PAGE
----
Have another suggestion? Drop it in the comments.
One critical thing to do regarding rich asynchronous discussion is to build in time into your planning for these discussions to happen, so it’s not seen as a “delay” to centralize and enable that discussion asynchronously, but rather that it’s an expected and critical step in advancing that decision, product, or project across teams and time zones.
What you don’t want is for someone who has vital information or insight to think about whether they should weigh in on an email thread or meeting notes from yesterday because everyone’s moved on from it. Providing methods, places, and time-space for these asynchronous discussions to happen can improve the organization’s collective knowledge and problem solving.
Leaders and leadership teams, your homework:
- Examine where discussions are happening now – are they all during sync meetings or in linear emails? Are there opportunities to use additional tech and tools to facilitate richer asynchronous discussion?
- Have you planned for the necessary time to solicit feedback and discussion across teams and time zones in your projects and leadership alignment?
Cultivate a Habit of (Written) Knowledge Sharing
The third macro area, which is very much related to and supported by open access to information, is cultivating a habit of knowledge sharing. I’ll go a step further to specify written communication as a critical form of knowledge sharing.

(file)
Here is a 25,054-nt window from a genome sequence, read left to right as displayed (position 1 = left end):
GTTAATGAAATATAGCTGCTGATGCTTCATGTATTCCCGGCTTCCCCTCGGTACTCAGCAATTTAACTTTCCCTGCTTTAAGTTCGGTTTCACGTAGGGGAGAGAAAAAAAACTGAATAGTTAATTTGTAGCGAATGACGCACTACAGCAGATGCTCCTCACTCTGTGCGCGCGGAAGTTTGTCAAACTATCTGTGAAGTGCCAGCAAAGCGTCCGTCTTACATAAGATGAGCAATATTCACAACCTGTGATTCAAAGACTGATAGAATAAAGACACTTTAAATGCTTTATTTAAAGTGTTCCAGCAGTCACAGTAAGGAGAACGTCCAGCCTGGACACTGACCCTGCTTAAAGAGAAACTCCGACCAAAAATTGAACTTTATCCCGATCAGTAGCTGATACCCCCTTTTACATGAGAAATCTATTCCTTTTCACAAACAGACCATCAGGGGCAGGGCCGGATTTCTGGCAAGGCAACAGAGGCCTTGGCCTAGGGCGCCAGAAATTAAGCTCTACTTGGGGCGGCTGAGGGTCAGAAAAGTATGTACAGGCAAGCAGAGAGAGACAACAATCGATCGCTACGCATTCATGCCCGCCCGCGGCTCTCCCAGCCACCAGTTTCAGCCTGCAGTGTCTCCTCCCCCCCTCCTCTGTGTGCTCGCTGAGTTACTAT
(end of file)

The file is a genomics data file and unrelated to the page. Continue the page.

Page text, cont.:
Written information is currently the strongest medium for individuals to process large amounts of information in an asynchronous manner, but also when it comes to indexing, searching for, and referring to specific pieces of information.
Internal information organization and search is another category ripe for disruption. Has your company developed a custom layer of search to bind together all the places where you work like Teams/Slack, GitHub/Confluence, Intranet/wiki, Salesforce/HubSpot to search effectively across teams and knowledge centers?
Documents and assets we create are one form of knowledge but there are other ways we create, share or store knowledge in teams and organizations. I’ll write about these in more detail and how they support each other in a future article, but I touched on them ten years ago in my talk about the Future Way of Working at LeWeb (yes, talking about the future of work way back in 2011!): documentation, decisions, and discussions.
Meeting notes are one documentation artifact of the discussions and decisions we make as teams and organizations. The next step is to combine a habit of sharing meeting notes with working in public and sharing at the highest visibility possible to empower the individuals in your organization. Note that I don’t intend for sharing to mean broadcasting and requiring everyone’s attention on everything you create, but regularly and consistently documenting in the accessible information places your organization designated above. Using the “public” information spaces also means that the information is pervasive beyond the duration of the feature build, project, or even team.